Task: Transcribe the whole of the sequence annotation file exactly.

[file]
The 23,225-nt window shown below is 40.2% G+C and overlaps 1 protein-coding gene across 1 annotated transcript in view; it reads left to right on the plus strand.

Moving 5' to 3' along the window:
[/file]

The 23,225-nt window shown below is 40.2% G+C and overlaps 1 protein-coding gene across 1 annotated transcript in view; it reads left to right on the plus strand.

Moving 5' to 3' along the window: